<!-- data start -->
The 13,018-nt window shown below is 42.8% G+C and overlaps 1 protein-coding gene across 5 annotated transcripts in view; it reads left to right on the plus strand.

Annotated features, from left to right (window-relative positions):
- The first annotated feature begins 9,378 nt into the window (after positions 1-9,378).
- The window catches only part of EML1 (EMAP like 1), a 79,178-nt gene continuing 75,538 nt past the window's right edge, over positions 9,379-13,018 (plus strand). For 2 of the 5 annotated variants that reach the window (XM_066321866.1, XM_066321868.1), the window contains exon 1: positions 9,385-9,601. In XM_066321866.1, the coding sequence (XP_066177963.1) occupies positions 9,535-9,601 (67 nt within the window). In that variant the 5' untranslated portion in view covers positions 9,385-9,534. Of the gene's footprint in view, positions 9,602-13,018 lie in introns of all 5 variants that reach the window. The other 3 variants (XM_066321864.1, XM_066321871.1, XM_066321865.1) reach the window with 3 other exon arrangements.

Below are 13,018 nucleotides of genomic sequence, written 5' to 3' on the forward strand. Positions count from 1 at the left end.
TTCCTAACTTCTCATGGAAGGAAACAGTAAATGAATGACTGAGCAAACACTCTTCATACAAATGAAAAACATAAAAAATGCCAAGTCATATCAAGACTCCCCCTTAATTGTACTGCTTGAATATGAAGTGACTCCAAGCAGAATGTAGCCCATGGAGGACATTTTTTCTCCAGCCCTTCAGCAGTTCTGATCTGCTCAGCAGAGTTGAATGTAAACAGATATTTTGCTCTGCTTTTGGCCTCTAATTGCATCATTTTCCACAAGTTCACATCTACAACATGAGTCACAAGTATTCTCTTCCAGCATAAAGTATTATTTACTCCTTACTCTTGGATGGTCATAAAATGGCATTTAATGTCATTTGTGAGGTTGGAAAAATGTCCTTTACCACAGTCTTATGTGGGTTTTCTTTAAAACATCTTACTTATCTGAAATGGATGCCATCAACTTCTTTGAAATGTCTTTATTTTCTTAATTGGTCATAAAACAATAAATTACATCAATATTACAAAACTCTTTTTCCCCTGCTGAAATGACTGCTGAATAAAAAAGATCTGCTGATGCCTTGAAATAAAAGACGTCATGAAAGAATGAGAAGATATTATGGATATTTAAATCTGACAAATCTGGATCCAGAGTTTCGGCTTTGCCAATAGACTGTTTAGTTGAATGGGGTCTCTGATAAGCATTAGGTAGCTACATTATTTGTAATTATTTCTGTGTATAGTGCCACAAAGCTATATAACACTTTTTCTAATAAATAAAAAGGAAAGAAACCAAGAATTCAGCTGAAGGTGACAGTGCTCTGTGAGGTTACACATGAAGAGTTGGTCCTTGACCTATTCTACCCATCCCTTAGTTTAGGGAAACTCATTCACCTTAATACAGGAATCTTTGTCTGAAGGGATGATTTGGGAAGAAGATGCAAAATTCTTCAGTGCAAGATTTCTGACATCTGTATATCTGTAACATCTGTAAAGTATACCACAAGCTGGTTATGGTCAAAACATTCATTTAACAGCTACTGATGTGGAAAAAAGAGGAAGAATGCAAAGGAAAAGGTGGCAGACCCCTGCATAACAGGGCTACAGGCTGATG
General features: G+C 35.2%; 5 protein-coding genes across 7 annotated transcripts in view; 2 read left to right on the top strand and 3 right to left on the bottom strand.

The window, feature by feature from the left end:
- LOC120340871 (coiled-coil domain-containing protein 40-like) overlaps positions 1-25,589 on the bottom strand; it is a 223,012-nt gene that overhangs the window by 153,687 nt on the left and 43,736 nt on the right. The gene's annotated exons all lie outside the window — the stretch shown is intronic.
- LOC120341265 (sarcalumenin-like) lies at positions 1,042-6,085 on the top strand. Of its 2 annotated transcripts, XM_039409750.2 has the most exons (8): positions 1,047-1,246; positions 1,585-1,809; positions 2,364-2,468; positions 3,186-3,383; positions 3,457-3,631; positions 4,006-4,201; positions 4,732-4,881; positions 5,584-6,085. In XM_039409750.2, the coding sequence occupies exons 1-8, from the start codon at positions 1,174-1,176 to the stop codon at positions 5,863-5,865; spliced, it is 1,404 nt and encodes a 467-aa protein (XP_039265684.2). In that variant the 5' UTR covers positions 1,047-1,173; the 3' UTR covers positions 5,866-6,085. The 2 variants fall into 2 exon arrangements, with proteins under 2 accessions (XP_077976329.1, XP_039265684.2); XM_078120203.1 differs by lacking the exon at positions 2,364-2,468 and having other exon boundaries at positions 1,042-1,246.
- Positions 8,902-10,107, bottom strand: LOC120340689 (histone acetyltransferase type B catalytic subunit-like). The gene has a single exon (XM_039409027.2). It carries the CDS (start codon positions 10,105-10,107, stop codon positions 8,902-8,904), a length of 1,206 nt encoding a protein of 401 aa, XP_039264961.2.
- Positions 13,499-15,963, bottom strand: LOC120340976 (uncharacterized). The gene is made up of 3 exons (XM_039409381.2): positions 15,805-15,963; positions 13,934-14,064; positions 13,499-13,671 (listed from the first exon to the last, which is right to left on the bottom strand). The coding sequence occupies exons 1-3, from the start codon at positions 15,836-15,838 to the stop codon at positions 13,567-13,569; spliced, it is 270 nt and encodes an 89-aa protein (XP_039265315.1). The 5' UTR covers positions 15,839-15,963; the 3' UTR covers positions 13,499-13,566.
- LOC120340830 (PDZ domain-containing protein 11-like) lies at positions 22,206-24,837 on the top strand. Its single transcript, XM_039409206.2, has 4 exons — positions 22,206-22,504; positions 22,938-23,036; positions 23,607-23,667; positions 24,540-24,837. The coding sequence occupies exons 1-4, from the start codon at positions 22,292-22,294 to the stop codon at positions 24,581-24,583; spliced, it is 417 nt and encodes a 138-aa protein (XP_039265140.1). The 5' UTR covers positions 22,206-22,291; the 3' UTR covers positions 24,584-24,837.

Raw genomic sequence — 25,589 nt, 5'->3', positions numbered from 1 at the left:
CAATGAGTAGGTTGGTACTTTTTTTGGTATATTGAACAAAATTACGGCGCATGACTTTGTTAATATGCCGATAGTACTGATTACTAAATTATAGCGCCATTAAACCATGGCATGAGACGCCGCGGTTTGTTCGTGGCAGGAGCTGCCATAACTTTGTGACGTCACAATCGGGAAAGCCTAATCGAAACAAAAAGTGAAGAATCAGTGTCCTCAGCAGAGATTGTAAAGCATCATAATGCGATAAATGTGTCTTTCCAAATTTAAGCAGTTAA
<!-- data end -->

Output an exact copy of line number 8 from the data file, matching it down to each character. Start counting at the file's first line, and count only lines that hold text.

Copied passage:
The window, feature by feature from the left end: